While an imperfect law, it stood up to numerous First Amendment claims by elements on both ends of the political spectrum, who also leveraged it for their own interests. Indeed, many extremist views had made their voices heard throughout the country during the Doctrine’s tenure: The McCarthy era, the Civil Rights era, various wars, and even Nixon. But the Doctrine proved effective at requiring broadcasters to characterize such views in a more balanced manner, and to put them into context, requiring advocates on all sides of critical issues to be given airtime.

While the Fairness Doctrine did a good job for its time, it’s a bit outdated for today’s needs, where the primary problem isn’t giving equal time to those with different views, or even to issues — it’s reality itself. Arguing with someone on television about something that is factually untrue may boost audience ratings, but it doesn’t help democracy.

To reign in disinformation in today’s media market, we need to focus on stemming the distribution of demonstrably false statements that rise to the level of harming public health and safety. Legislation to this effect can begin by tapping into the language of other laws, such as the campaign finance laws cited earlier, or other countries’ media laws, such as Japan’s National Broadcast Law, which states that “programming must avoid distorting facts, stay politically fair and not harm public safety.”

There are also our own libel and defamation laws, where the case of Fox News vs. Dominion Voting Systems is a real-world example where litigants on both sides of a dispute have a high bar of showing intent and demonstrating harm.

One concern that will naturally arise is who gets to declare whether particular information is false, and whether the level of ‘harm’ meets the threshold by which media companies would have to take corrective action. How do we be sure the government doesn’t overstep and restrict free speech?

Here, engaging in multiple agencies serves this purpose. Health matters can be assessed by the FDA and CDC. Election integrity can be ascertained by the FEC (Federal Elections Commission). Financial matters can be the SEC (securities and exchange commission), and so on. Using both federal and independent institutions with appropriate checks and balances assure both accuracy and perceived legitimacy. Joint declarations can be made by the FCC and associated agencies, with input from other independent institutions as well. These may seem like slow processes, as well they should be. It takes time to know if a particular falsehood is, in fact, harmful (measurably so). Attempting to preempt disinformation would be dangerous.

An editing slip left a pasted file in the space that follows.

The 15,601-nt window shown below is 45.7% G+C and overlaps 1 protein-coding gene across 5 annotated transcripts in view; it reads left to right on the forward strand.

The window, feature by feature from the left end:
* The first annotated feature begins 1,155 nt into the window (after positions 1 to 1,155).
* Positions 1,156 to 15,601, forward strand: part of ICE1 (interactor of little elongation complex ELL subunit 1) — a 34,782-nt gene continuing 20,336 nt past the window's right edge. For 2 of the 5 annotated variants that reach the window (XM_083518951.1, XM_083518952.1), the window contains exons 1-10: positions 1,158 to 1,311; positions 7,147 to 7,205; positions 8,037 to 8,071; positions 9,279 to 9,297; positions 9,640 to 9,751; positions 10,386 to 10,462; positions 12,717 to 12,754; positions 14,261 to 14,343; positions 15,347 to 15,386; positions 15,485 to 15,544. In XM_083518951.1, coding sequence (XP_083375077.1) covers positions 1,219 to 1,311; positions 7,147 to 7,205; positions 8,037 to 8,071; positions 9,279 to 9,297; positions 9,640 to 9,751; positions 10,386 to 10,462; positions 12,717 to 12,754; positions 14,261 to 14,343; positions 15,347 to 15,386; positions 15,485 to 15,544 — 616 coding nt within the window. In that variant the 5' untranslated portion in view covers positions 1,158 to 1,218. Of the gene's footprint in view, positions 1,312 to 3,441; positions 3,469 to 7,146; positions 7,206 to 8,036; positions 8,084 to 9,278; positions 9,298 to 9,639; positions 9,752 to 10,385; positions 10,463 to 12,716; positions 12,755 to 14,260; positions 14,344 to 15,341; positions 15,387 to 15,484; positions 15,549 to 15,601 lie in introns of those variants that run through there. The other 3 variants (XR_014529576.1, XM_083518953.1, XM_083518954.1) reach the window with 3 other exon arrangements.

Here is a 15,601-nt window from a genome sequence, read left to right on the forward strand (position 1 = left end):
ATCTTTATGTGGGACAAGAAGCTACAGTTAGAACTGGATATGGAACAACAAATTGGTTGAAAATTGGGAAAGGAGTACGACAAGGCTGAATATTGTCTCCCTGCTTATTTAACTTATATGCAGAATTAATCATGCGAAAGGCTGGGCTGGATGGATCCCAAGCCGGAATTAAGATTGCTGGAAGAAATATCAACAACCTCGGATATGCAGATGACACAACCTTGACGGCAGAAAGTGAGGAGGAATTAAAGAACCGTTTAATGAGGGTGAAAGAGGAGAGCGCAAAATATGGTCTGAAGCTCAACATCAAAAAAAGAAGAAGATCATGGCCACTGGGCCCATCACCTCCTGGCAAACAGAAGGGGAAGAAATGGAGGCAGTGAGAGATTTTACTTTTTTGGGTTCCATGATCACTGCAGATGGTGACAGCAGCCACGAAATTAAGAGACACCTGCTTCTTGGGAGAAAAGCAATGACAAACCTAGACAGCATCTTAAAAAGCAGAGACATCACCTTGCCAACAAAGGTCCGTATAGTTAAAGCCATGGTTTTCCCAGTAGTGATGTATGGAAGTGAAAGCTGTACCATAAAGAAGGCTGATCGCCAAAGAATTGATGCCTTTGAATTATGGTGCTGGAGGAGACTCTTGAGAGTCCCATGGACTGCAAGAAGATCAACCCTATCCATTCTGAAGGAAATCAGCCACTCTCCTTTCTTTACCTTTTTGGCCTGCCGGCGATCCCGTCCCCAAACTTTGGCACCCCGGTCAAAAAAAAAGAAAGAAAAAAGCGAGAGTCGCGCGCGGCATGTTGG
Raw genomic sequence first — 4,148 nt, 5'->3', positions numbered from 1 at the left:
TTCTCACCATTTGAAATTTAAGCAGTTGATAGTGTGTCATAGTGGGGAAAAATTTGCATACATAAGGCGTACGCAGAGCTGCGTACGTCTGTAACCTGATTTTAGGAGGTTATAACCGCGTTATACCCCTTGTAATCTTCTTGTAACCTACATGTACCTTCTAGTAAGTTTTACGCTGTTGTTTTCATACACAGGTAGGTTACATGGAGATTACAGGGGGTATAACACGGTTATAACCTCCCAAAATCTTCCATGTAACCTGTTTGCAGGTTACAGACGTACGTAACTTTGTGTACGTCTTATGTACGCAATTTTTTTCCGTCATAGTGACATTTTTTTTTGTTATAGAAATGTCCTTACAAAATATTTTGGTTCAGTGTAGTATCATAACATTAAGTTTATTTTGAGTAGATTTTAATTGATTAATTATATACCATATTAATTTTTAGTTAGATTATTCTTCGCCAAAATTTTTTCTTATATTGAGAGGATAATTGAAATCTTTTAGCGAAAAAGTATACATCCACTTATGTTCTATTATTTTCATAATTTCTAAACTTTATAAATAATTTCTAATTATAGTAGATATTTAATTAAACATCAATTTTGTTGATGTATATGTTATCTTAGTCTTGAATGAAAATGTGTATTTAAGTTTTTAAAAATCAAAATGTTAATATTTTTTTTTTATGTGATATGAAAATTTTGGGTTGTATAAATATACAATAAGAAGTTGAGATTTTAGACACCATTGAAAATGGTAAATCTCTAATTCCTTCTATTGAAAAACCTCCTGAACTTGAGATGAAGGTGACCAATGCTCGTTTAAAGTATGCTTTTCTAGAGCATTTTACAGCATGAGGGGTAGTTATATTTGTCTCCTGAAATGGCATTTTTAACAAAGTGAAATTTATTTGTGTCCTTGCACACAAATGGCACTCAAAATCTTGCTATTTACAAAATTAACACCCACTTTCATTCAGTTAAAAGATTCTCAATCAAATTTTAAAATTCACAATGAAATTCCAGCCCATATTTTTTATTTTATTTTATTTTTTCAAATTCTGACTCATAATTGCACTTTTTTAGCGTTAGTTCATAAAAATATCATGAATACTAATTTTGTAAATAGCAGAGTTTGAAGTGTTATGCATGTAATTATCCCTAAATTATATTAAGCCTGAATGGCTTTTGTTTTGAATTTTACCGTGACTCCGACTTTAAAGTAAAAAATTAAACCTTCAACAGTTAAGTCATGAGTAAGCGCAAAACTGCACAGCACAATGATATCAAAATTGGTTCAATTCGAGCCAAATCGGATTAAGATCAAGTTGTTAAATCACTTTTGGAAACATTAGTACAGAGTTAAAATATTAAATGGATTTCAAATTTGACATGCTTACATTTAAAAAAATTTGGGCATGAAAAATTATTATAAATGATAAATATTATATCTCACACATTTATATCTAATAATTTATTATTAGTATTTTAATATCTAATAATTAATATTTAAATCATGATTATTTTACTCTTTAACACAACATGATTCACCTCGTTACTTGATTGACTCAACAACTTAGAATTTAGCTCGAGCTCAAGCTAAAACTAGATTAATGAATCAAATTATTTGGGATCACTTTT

Once something is deemed to be classified as disinformation, the FCC could require media outlets to correct certain statements, whether made by their own broadcasters, or through their media infrastructure. Penalties would have to be sufficiently harsh, or the laws would be toothless. (The Fairness Doctrine had the ability to revoke broadcast licenses in extreme cases.)

As for social networks, we’ve already seen that Facebook, Twitter, and other social media platforms successfully restrict falsehoods when they want to. Reuters reported in 2018 that Facebook successfully banned false information about voting and other election-related claims weeks before the 2018 midterms, and did so again in 2020, including not accepting any kind of political advertising. Therefore, if a requirement were to be imposed in this narrow area of speech, we know they could comply.

This should not be confused with Section 230 of the Communications Decency Act, the statute that currently gives immunity to online social networks for content that end-users post. The uproar is more about different kinds of content than our narrow focus here. Dealing with ugly, distasteful content on social media is worthy of discussion, but it’s a separate matter from the narrow kind of disinformation that undermines democracy and public safety. These two realms can and should be addressed separately.